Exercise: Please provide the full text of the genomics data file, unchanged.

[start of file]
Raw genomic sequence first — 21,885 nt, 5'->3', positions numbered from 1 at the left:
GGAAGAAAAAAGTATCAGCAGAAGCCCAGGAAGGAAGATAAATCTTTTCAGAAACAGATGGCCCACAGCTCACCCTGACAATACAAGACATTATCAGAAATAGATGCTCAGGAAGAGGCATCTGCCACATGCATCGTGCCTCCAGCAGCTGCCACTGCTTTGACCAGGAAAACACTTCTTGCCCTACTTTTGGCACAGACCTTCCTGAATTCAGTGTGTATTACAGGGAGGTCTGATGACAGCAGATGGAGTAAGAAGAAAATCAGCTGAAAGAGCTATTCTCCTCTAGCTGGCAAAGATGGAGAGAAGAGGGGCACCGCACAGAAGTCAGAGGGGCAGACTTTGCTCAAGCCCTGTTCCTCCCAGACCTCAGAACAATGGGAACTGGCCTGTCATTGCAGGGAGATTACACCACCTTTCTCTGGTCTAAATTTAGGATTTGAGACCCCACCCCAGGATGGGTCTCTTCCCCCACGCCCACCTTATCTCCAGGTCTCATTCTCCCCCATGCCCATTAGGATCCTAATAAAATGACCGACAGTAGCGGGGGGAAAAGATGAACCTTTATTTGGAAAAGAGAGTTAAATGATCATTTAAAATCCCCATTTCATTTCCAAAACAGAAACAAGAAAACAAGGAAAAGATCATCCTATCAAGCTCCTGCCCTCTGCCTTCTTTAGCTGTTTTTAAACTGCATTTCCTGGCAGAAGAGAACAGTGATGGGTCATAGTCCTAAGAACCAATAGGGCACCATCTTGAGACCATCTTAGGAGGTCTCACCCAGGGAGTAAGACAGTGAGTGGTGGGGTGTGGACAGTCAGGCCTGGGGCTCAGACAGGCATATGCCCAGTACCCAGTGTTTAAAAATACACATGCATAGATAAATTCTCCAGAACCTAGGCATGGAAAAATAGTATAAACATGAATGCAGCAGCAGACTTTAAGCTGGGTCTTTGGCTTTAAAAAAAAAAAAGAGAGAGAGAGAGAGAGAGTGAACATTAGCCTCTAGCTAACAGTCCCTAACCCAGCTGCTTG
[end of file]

Raw genomic sequence first — 21,885 nt, 5'->3', positions numbered from 1 at the left:
GGAAGAAAAAAGTATCAGCAGAAGCCCAGGAAGGAAGATAAATCTTTTCAGAAACAGATGGCCCACAGCTCACCCTGACAATACAAGACATTATCAGAAATAGATGCTCAGGAAGAGGCATCTGCCACATGCATCGTGCCTCCAGCAGCTGCCACTGCTTTGACCAGGAAAACACTTCTTGCCCTACTTTTGGCACAGACCTTCCTGAATTCAGTGTGTATTACAGGGAGGTCTGATGACAGCAGATGGAGTAAGAAGAAAATCAGCTGAAAGAGCTATTCTCCTCTAGCTGGCAAAGATGGAGAGAAGAGGGGCACCGCACAGAAGTCAGAGGGGCAGACTTTGCTCAAGCCCTGTTCCTCCCAGACCTCAGAACAATGGGAACTGGCCTGTCATTGCAGGGAGATTACACCACCTTTCTCTGGTCTAAATTTAGGATTTGAGACCCCACCCCAGGATGGGTCTCTTCCCCCACGCCCACCTTATCTCCAGGTCTCATTCTCCCCCATGCCCATTAGGATCCTAATAAAATGACCGACAGTAGCGGGGGGAAAAGATGAACCTTTATTTGGAAAAGAGAGTTAAATGATCATTTAAAATCCCCATTTCATTTCCAAAACAGAAACAAGAAAACAAGGAAAAGATCATCCTATCAAGCTCCTGCCCTCTGCCTTCTTTAGCTGTTTTTAAACTGCATTTCCTGGCAGAAGAGAACAGTGATGGGTCATAGTCCTAAGAACCAATAGGGCACCATCTTGAGACCATCTTAGGAGGTCTCACCCAGGGAGTAAGACAGTGAGTGGTGGGGTGTGGACAGTCAGGCCTGGGGCTCAGACAGGCATATGCCCAGTACCCAGTGTTTAAAAATACACATGCATAGATAAATTCTCCAGAACCTAGGCATGGAAAAATAGTATAAACATGAATGCAGCAGCAGACTTTAAGCTGGGTCTTTGGCTTTAAAAAAAAAAAAGAGAGAGAGAGAGAGAGAGTGAACATTAGCCTCTAGCTAACAGTCCCTAACCCAGCTGCTTG